When you arrive home from work, you may feel tired and in pain, which makes it more difficult to spend quality time with your kids. Your time at home is also limited by your commute. This may prevent you from going on the school run or attending your children’s extracurricular activities. By being a home worker, you can fit family time in during the day as opposed to the evenings when you may be too tired to play games or run around with the kids. It is easier to take days off to care for sick children and to pick them up from school in the afternoon.

Lack of Relationships

You may find that you miss making new working relationships with like-minded people when working from home. Chatting with colleagues or working with people on a project can be a nice distraction when you suffer from chronic pain, but working at home can let you dwell on the pain you are feeling. Mental health issues are key for people working from home – the solitude can be too much. However, it is also easier to take breaks, do exercises, and go out for lunches to see friends or family. By breaking up your day, you can distract yourself, and find some of the positives in life which help dull pain.

Freedom for Leisure

You may have always wanted to take a certain course or try out a new leisure activity that didn’t fit around your working hours. When you work from home, you can make time for more things that you love and organize your schedule to accommodate hobbies. This also means therapy, trying Qigong, Tai Chi or meditation to manage and reduce pain, and to fix the fundamental underlying cause if possible.

Jenny Holt is a freelance writer and mother of two. She loves nothing more than getting away from it all and taking her pet Labrador Bruce for long walks, something she can do a lot more now she’s left the corporate world behind. Email her at!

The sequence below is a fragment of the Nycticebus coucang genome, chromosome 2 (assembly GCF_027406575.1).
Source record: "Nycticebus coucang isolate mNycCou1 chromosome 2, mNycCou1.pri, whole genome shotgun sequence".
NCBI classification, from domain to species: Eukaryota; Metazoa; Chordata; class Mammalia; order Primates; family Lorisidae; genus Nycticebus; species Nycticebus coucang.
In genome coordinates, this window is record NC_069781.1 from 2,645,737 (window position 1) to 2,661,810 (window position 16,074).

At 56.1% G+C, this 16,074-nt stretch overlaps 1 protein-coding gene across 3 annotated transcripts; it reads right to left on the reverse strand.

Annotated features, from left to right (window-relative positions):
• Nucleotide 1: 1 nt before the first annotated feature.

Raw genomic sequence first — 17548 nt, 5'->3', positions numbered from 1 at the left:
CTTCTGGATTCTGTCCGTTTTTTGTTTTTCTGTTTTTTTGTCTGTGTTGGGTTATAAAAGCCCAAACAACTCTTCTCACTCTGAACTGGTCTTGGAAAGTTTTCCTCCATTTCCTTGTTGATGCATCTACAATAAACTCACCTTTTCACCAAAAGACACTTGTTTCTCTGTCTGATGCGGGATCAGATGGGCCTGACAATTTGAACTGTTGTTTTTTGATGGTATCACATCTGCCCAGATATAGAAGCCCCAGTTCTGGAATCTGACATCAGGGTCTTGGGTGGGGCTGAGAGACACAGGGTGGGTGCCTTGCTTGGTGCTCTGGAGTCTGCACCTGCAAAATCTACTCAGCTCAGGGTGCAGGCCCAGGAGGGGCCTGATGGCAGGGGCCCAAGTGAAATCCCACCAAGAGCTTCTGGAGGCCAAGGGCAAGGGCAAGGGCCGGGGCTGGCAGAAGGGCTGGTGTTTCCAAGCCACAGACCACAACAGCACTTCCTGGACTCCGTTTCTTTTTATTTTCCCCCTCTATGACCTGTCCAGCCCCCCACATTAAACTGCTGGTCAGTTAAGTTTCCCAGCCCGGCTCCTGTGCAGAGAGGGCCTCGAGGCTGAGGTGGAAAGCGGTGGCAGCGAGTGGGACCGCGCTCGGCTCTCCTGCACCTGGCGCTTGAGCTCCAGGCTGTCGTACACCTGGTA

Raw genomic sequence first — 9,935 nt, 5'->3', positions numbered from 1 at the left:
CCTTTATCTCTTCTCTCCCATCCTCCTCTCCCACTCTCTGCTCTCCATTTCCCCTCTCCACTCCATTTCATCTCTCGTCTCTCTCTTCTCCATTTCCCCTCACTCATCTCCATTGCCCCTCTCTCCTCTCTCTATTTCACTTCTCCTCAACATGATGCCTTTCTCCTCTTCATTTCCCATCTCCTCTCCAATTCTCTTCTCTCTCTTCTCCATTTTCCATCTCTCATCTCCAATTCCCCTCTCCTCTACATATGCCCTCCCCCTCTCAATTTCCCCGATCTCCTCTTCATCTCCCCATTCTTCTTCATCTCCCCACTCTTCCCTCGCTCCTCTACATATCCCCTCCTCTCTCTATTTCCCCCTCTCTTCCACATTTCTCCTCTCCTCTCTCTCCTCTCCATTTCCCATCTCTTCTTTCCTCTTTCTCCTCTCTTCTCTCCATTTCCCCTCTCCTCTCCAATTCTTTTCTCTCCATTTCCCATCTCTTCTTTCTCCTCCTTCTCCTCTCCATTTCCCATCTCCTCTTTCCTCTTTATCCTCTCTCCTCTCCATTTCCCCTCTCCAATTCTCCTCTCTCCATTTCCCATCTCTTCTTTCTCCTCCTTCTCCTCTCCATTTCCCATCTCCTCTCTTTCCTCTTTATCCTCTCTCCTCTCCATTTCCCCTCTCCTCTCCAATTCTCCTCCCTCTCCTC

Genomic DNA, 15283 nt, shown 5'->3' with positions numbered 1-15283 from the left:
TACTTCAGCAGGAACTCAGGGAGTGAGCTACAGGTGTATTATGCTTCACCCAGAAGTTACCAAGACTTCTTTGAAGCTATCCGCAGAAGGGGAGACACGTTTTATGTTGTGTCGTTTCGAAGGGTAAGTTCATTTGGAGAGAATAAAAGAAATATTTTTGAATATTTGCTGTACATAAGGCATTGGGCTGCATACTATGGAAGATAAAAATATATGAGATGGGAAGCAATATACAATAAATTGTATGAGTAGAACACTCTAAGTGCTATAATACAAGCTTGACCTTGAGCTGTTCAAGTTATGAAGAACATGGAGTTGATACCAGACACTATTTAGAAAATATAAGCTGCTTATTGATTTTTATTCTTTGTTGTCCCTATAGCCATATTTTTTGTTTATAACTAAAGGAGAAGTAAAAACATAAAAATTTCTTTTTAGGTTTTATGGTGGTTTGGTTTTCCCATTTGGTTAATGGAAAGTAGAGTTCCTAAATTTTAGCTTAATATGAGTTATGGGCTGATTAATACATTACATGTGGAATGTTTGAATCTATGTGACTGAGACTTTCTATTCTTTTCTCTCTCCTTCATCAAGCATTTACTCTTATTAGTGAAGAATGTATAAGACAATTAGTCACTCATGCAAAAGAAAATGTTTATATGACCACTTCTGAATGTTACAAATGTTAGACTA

Got a Pain in the Neck? Incorporate These Stretches into Your Daily Routine

Hello, everyone! I have been swamped with work, so we have a guest post today from Megan Wilson of She brings us a lovely graphic dedicated to neck pain relief that you can use while at work or on the go! Stay tuned for more regular content soon. In the meantime, thank you, Megan!

Living with chronic pain is a trying experience. It can impact each and every minute of your life, from your interactions with friends and family to sleep and mental health. So if there are things you can do to help relieve pain in one area, or to strengthen a part of the body to help compensate for pain elsewhere, then it’s a path to pursue.

One area to focus on is the neck; we need our necks to do so much. We use them to work on our computers, to talk on our phones, to read. And neck pain affects so many people—up to 70 percent. Want to learn how to help your neck? This graphic can help.


Huffington Post: Personal Injury Lawyers: What I Learned From Being on Both Sides of the Aisle

Happy New Year, everyone!

I can’t believe it’s 2017. We’ve finally closed the lid on the dumpster fire that was 2016, thank God. Now we can focus on bigger and better things.

You know, like new writing ventures! (How’d you like my smooth transition there?)

I wrote a new article for the Huffington Post about my experience as both an attorney and a personal injury client. Swing on over there to check it out if you feel so inclined!

Click here for article!


Enjuris: “I Had to Mourn the Person I Used to Be”

Hi guys! I know, two posts in one week! It’s almost like it’s Christmas!

So, my new job interviewed me about my two car accidents for their blog series (DISCLAIMER, yes they pay me because I work there, ETC.), so if you want to head on over there and see what’s what, please do!

I mean, even the graphics turned out great. I was talking about how my life got derailed at age 17, and this was the final image for the story:


Love it.

Anyway, just giving you a heads-up. I’ll be posting more normal things soon and hopefully more product reviews. Several people have reached out to me with things to try, and I am ready to get back into the game.


Working with Enjuris to Help Personal Injury Accident Victims

I could start this entry by waxing poetic about my time away, but that’s a bit boring, isn’t it?  

My absence was because of all sorts of reasons. The prolotherapy regimen was a big one – five weeks of intense pain will cause anyone to fall off the map. But most importantly?

I started a new part-time job!


*Cue the trumpets and fanfare*